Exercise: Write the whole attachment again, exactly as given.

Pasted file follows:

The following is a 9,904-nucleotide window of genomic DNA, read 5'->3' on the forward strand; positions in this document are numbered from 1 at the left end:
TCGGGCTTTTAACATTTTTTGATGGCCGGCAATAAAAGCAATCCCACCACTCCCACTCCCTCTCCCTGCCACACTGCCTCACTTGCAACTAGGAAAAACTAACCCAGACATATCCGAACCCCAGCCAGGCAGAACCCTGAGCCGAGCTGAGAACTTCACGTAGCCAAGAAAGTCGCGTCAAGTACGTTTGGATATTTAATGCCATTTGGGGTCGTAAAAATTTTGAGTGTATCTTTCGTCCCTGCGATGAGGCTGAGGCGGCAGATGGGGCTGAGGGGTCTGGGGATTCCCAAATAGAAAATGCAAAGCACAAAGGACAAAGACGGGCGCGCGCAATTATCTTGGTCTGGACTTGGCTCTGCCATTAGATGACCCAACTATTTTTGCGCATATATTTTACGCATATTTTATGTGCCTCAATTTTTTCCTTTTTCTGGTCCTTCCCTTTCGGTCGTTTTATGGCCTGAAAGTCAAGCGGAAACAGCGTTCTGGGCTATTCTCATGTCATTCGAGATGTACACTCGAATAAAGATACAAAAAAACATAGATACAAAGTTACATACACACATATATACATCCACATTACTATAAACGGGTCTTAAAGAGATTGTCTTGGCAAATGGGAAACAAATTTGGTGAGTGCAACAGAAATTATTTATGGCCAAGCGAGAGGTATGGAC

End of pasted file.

The following is a 9,904-nucleotide window of genomic DNA, read 5'->3' on the forward strand; positions in this document are numbered from 1 at the left end:
TCGGGCTTTTAACATTTTTTGATGGCCGGCAATAAAAGCAATCCCACCACTCCCACTCCCTCTCCCTGCCACACTGCCTCACTTGCAACTAGGAAAAACTAACCCAGACATATCCGAACCCCAGCCAGGCAGAACCCTGAGCCGAGCTGAGAACTTCACGTAGCCAAGAAAGTCGCGTCAAGTACGTTTGGATATTTAATGCCATTTGGGGTCGTAAAAATTTTGAGTGTATCTTTCGTCCCTGCGATGAGGCTGAGGCGGCAGATGGGGCTGAGGGGTCTGGGGATTCCCAAATAGAAAATGCAAAGCACAAAGGACAAAGACGGGCGCGCGCAATTATCTTGGTCTGGACTTGGCTCTGCCATTAGATGACCCAACTATTTTTGCGCATATATTTTACGCATATTTTATGTGCCTCAATTTTTTCCTTTTTCTGGTCCTTCCCTTTCGGTCGTTTTATGGCCTGAAAGTCAAGCGGAAACAGCGTTCTGGGCTATTCTCATGTCATTCGAGATGTACACTCGAATAAAGATACAAAAAAACATAGATACAAAGTTACATACACACATATATACATCCACATTACTATAAACGGGTCTTAAAGAGATTGTCTTGGCAAATGGGAAACAAATTTGGTGAGTGCAACAGAAATTATTTATGGCCAAGCGAGAGGTATGGAC